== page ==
Terminated Winnipeg health authority workers must pay back part of severance, give monthly employment reports
Law prof calls the agreement unusual
CBC News has obtained a copy of the confidential severance agreement given to the 73 managers let go by the Winnipeg Regional Health Authority, and law experts say it raises a number of questions.
The agreement includes provisions that force the terminated employee to give back a portion of their severance when they get a new job, and a requirement the out-of-work employees report to the WRHA if they have found employment.
Bruce Curran, a professor with the University of Manitoba's faculty of law, reviewed the agreement and said he would advise a client not to sign it.
"I would recommend they not sign the agreement at this stage. Often times from a strategic stand point, employers will give a low ball offer in their original settlement proposal," Curran said. "They should refuse to sign at this stage and attempt to negotiate a better agreement."
One former manager has already filed a wrongful dismissal suit against the WRHA, a suit that will likely be settled out of court and confidentially, Curran said.
The WRHA's chief human resources officer said of the 73 managers terminated on June 6, only nine haven't signed it. He argues this is a sign it was a good deal.
"This would suggest that is a fair and reasonable package," Dave Leschasin told CBC News.
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The layoffs are part of a mandate by the Pallister government to cut 15 per cent of WRHA management as it works toward finding $83 million in savings in this year's budget.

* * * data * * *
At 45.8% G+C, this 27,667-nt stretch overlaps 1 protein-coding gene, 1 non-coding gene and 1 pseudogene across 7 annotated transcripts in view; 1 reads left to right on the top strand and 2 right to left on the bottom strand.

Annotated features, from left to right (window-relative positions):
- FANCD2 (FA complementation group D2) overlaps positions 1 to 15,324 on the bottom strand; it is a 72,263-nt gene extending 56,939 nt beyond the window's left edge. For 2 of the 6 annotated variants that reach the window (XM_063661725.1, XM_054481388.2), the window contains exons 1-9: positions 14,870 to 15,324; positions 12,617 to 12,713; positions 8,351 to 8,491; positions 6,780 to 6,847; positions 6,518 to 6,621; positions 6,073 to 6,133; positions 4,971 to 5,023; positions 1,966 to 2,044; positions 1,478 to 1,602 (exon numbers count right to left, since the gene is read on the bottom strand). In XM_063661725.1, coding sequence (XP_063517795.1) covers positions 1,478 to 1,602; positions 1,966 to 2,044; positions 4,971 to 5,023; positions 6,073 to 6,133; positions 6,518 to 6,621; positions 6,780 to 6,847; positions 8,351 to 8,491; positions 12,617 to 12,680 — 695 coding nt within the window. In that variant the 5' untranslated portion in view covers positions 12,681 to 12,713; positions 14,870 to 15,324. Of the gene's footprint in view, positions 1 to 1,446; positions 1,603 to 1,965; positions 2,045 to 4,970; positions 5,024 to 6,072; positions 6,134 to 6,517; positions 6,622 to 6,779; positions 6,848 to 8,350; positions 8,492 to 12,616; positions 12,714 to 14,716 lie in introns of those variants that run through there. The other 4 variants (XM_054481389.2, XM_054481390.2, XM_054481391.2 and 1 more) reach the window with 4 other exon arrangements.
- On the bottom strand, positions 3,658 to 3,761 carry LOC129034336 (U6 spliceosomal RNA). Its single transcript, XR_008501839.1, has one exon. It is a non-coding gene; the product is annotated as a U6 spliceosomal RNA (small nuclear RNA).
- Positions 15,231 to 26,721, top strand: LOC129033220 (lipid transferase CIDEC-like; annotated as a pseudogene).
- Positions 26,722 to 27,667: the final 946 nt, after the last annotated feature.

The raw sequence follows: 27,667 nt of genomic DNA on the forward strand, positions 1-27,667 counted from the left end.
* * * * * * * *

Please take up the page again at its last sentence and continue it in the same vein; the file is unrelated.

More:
The agreement includes a severance payment in lieu of notice, which is mandatory under Manitoba's employment standards code if a worker is let go without notice.
It also includes a lump sum severance based partially on the employee's length of service.
Clawbacks common with severance: law prof
Curran said it is normal for an employer to claw back severance when a laid-off worker gets a new job. However, he said, it is more common to be offering a severance in the form of a bi-weekly pay cheque which stops when the person gets a job.
He noted that clawing back a severance is well within the authority's legal rights and is not surprising.
"Employers are entitled in a settlement agreement to attempt to claw back the amount of money [after the worker gets a job]," he said. "The reason for that is that, at law, the notice period is meant to act as a cushion for the employee until they get another job."
As for monthly reporting, Curran says that is rare.
That the benefits and pension ended on the day of termination, with no provision spelled out how the WRHA would compensate for the loss, sparked his concern. He also examined the length and amount of severance on the table and felt it was a "low ball."
CBC News will not be revealing the precise terms of the severance in order to protect the identity of the employee who leaked the document.
"Typically, you expect the public-sector employers to be a little more upright in terms of the settlement and not low ball," Curran said. "I am not quite sure what is behind it other than to justify the savings they are supposedly claiming by virtue of terminating all these managers."
'A responsible use of taxpayer money'
Leschasin said the terms of the contract follow Manitoba's employment standards and common law.
He has worked in human resources for 40 years and says he often sees a severance given out in a lump sum, then clawed back. He said offering employees their severance in this manner allows them to choose how to spend it.
"It gives the employees more options. They have more flexibility," he said. "It is quite common to do it either way [lump sum or bi-weekly payments]."
He stressed the point of severance isn't to give a terminated employee a bonus, but to provide them with a cushion until they find a new job.
"Payback [of unused severance] is a logical process," he said. "It is a responsible use of taxpayer money."
As for covering the loss of pensions and benefits, Leschasin said it is rolled into the figure.
"You have to look at the total severance package, which we will feel is fair and reasonable, taking into account notice requirements, pensions and benefits," he said, admitting it is not precisely calculated into the sum. "It is not precisely mathematically calculated … we came up with a severance formula that is accordance with common law cases out there."